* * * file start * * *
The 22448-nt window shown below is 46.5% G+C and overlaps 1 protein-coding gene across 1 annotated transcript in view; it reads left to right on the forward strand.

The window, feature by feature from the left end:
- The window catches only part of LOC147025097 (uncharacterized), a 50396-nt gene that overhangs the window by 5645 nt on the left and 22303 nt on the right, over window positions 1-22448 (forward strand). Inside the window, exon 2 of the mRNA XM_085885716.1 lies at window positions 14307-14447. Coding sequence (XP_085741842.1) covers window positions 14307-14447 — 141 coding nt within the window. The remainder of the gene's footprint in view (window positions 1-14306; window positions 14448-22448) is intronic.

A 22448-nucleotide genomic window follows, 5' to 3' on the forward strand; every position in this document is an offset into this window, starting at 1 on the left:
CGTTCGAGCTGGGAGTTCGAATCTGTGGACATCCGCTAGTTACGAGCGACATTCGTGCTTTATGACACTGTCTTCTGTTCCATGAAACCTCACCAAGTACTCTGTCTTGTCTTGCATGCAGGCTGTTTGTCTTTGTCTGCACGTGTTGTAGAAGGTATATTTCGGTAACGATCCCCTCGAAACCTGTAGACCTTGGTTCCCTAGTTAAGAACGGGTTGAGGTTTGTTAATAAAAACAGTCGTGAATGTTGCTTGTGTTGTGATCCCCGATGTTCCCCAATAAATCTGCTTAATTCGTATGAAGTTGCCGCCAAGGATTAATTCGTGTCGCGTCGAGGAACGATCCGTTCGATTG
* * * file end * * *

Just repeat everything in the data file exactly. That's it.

The 22448-nt window shown below is 46.5% G+C and overlaps 1 protein-coding gene across 1 annotated transcript in view; it reads left to right on the forward strand.

The window, feature by feature from the left end:
- The window catches only part of LOC147025097 (uncharacterized), a 50396-nt gene that overhangs the window by 5645 nt on the left and 22303 nt on the right, over window positions 1-22448 (forward strand). Inside the window, exon 2 of the mRNA XM_085885716.1 lies at window positions 14307-14447. Coding sequence (XP_085741842.1) covers window positions 14307-14447 — 141 coding nt within the window. The remainder of the gene's footprint in view (window positions 1-14306; window positions 14448-22448) is intronic.

A 22448-nucleotide genomic window follows, 5' to 3' on the forward strand; every position in this document is an offset into this window, starting at 1 on the left:
CGTTCGAGCTGGGAGTTCGAATCTGTGGACATCCGCTAGTTACGAGCGACATTCGTGCTTTATGACACTGTCTTCTGTTCCATGAAACCTCACCAAGTACTCTGTCTTGTCTTGCATGCAGGCTGTTTGTCTTTGTCTGCACGTGTTGTAGAAGGTATATTTCGGTAACGATCCCCTCGAAACCTGTAGACCTTGGTTCCCTAGTTAAGAACGGGTTGAGGTTTGTTAATAAAAACAGTCGTGAATGTTGCTTGTGTTGTGATCCCCGATGTTCCCCAATAAATCTGCTTAATTCGTATGAAGTTGCCGCCAAGGATTAATTCGTGTCGCGTCGAGGAACGATCCGTTCGATTG